Erin Merritt has been a powerful force in Bay Area theater for decades, as a director, actor, producer and as someone who all-around makes things happen.
Founder of the all-female Shakespeare troupe Woman’s Will, Merritt went on to produce events such as the Bay Area Women’s Theatre Festival, the Bay Area Playwrights Festival, the Theatre Bay Area Awards, and “Neighborhood Stories,” a series of short performances for audiences to sample from the cars.
In August, Merritt was diagnosed with amyotrophic lateral sclerosis, better known as ALS or Lou Gehrig’s Disease, a terminal motor neuron disease that has taken away her ability to speak and is progressively hampering other motor functions. At present she communicates primarily through typing.
Now friends from the Bay Area theater community are coming together under the name One of Our Own to give Merritt a chance to direct a play she’s been wanting to do for a long time: the world premiere of Gordon Dahlquist’s “Tea Party.”
A comedic political thriller set in a not-so-far future, “Tea Party” explores the extreme potential consequences of vitriolic rhetoric and political balkanization.
“This play grapples with real issues we have while pointing out that the survival of our society is the solemn responsibility of every one of us, because any of us could bring about its demise,” Merritt says. “The tinder is dry. Anything we do or even say could be the spark. It’s also very, very funny, as most really precarious things are.”
Merritt first encountered “Tea Party” when it was part of Playwrights Foundation’s 2012 Bay Area Playwrights Festival, where she was working as a dramaturg on George Brant’s play “Grounded.” She’s been pitching Dahlquist’s play to theater groups on and off ever since.
“In 2013 everyone said, ‘This is over the top, improbable, etc. We’re post-racial,’ blah blah blah,” Merritt writes. “In 2016, the response became ‘I just … can’t. Too scary.” In 2020, ‘We’re over that now.’ Biden elected, everything copacetic.”
“We had a good experience with it at the festival, and audiences responded and everything, but a lot of people thought, it’s all well and good, but it seems a little extreme,” Dahlquist recalls. “And now, I hate to say it, it almost seems just on the nose.”
All the other plays from that year’s festival have premiered in the meantime. Two of them went on to win Glickman Awards for best play to premiere in the Bay Area: Christopher Chen’s “The Hundred Flowers Project” with Crowded Fire Theater and Aaron Loeb’s “Ideation” with San Francisco Playhouse. SF Playhouse did “Grounded” as part of a rolling world premiere, and Lauren Yee’s “Samsara” debuted at Chicago’s Victory Gardens. Merritt herself directed Aditi Brennan Kapil’s “Brahman/i,” for Crowded Fire in 2014.
Merritt already knew Dahlquist, who had been a few years ahead of her at Reed College in Portland, Oregon, and who’s married to playwright Anne Washburn (“Mr. Burns, a Post-Electric Play,” “The Internationalist”), a good friend of Merritt’s ever since the two met as teenagers in Berkeley Shakespeare Festival’s (now California Shakespeare Theater) Summer with Shakespeare program.
Dahlquist says he’s always impressed with how sharp and comprehensive Merritt’s insights are.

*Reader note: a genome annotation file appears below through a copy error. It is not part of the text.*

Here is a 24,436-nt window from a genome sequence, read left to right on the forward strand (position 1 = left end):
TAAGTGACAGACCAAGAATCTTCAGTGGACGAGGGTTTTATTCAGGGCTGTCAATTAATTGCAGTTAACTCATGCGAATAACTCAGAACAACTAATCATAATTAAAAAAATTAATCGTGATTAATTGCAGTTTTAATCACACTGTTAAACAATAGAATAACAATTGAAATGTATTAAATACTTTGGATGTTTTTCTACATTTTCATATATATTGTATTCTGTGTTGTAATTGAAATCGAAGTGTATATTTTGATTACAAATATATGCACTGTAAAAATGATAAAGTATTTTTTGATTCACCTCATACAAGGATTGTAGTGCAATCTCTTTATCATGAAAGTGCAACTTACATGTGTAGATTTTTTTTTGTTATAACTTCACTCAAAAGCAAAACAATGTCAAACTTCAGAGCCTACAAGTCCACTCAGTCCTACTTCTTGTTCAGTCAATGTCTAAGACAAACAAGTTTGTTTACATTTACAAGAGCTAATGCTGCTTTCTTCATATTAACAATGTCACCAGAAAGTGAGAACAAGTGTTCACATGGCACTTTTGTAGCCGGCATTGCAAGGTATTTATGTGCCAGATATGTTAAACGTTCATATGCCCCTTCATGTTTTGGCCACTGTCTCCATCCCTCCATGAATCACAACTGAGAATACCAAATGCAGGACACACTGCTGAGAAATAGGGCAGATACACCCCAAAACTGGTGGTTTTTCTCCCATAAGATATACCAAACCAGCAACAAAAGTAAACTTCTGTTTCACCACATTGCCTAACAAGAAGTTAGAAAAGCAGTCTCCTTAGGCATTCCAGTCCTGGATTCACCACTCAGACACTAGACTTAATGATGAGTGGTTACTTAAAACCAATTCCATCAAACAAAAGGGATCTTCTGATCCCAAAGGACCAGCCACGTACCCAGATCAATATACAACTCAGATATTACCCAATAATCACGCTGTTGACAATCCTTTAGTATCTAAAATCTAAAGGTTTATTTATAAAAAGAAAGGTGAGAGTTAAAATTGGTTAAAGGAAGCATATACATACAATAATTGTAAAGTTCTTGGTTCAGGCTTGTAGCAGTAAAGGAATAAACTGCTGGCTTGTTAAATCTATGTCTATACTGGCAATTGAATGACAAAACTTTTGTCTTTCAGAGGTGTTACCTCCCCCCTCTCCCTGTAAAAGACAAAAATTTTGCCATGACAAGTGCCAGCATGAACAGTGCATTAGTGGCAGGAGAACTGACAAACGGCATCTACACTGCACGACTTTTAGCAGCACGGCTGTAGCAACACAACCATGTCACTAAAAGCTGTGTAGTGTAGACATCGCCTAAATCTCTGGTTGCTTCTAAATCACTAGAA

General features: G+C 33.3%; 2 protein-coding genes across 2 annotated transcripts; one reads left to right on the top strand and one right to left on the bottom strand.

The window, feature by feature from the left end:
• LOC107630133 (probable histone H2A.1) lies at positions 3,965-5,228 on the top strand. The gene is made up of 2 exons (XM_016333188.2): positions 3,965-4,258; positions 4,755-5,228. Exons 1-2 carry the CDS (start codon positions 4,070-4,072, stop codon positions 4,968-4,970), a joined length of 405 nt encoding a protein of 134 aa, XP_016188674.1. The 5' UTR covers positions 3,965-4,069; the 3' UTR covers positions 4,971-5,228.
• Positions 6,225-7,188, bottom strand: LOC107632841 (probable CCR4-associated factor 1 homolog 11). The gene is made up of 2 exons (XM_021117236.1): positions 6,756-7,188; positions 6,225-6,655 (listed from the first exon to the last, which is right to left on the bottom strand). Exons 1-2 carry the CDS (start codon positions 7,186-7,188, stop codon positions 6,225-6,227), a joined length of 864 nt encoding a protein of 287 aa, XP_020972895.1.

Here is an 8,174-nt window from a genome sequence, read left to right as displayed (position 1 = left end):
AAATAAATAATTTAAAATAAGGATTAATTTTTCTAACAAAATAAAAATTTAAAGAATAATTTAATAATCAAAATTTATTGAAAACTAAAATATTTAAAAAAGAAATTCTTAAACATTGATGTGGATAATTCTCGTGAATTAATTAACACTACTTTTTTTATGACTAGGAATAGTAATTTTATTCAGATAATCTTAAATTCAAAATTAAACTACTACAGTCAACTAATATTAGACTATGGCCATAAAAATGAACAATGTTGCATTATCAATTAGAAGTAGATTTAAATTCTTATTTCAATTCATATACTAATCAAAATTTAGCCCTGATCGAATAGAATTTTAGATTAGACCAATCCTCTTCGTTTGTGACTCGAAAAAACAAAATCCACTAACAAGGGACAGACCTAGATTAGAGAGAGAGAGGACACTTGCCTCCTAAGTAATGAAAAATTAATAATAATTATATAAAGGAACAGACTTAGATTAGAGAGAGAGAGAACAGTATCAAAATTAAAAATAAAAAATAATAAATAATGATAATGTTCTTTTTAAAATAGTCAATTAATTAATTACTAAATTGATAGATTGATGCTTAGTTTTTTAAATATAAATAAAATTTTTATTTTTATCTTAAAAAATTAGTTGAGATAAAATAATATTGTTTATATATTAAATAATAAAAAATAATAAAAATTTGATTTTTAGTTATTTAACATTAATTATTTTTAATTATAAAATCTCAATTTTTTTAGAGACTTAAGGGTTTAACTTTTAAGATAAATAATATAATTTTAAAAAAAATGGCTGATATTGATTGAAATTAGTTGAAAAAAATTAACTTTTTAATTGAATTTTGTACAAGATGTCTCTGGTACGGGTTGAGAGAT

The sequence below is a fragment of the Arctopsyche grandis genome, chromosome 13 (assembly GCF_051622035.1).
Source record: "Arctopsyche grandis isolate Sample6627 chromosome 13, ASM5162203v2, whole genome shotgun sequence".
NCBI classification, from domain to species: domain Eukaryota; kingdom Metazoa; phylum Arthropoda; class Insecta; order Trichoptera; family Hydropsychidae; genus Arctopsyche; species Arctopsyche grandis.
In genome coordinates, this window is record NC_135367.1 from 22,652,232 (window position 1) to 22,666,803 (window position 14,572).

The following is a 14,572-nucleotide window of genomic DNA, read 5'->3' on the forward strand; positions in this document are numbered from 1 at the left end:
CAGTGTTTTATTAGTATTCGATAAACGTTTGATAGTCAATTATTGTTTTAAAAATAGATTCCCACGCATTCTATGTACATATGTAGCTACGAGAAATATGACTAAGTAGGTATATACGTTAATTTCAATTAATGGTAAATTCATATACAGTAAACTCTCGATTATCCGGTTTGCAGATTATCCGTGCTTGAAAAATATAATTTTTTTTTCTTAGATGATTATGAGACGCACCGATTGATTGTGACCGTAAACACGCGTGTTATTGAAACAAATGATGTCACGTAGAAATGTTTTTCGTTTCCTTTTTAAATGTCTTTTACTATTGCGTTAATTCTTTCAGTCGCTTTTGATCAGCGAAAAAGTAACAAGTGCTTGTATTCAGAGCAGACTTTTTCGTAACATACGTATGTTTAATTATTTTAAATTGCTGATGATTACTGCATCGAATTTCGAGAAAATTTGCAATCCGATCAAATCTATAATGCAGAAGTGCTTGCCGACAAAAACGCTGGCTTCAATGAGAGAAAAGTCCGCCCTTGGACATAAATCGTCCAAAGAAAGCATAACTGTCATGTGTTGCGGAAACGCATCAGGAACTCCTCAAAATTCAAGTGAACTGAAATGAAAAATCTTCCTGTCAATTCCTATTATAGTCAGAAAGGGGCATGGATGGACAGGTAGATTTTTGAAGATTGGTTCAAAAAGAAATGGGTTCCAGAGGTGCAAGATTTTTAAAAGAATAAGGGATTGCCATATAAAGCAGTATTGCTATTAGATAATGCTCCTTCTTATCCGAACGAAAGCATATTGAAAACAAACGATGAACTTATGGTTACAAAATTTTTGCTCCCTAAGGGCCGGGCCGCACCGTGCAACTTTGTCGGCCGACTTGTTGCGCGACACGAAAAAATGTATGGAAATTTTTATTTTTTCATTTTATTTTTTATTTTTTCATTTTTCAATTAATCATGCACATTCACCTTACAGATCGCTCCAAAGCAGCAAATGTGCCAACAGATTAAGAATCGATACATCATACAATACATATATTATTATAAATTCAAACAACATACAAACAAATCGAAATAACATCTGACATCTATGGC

“She’s able to look at something from the perspective of ideas or craft or writing or literature, but then to really translate it into like the nuts and bolts of actually making a play, which is a completely different thing,” he says.
In rehearsal, Merritt types her notes. “I can play them from any word processing doc through a speech generator,” she says. “But I also have (assistant director) Alicia M.P. Nelson by my side, and she is so good at predicting what I’m writing that usually she just reads as I write. She is my voice.”
Merritt first started experiencing symptoms in March 2022, such as slurred speech and difficulty singing in tune.
One of Our Own producer Deb Fink is a friend from high school and longtime colleague in the Bay Area theater community. Fink says she first noticed Merritt’s symptoms when they were working together on a memorial for another of their Berkeley High classmates, musical theater songwriter and musical director Peter Foley.
“When she showed up to do that, she had neuro speech symptoms,” Fink recalls. “I looked at her and I said, ‘Have you been to a doctor?’ She said, ‘I’ve been trying for four months. I have Medi-Cal. I can’t get appointments any sooner than months from now.’ And I said, ‘Hang on a second, let me help with this.’ We finally got her in to see a specialist and then basically got the word.”
Fink set up a GoFundMe campaign to raise money for medical costs and to help support Merritt’s 16-year-old twins. Now she’s managing the craziness of putting together this independent production with basically no budget and an impressive cast of local Equity actors.
“Making theater is hard no matter what, but of course, everybody wants to do this for Erin,” Fink says.
In addition to putting on the play, Fink is making a short documentary film called “One of Our Own, A Compassion Project,” which she says is “about the terrible beauty of the magnificent Bay Area theater scene being its best to come together to make this happen.”
If anyone’s earned that kind of support from the local arts community, it’s Erin Merritt.
“She’s an incredible brain that has so much purpose and passion for telling story that makes a difference in the world,” Fink says. “I had a wonderful meeting with Jon Tracy today, who has secured the only funding we’ve gotten so far for the project. And he said, ‘She’s always shown up for me. I have to show up for her.’”
Contact Sam Hurwitt at [email protected], and follow him at Twitter.com/shurwitt.
By Gordon Dahlquist, presented by One of Our Own
Through: March 19
Where: The Rueff at ACT’s Strand Theater, 1127 Market St., San Francisco
Tickets: $20-$50; www.erinmerritt.com/tea-party
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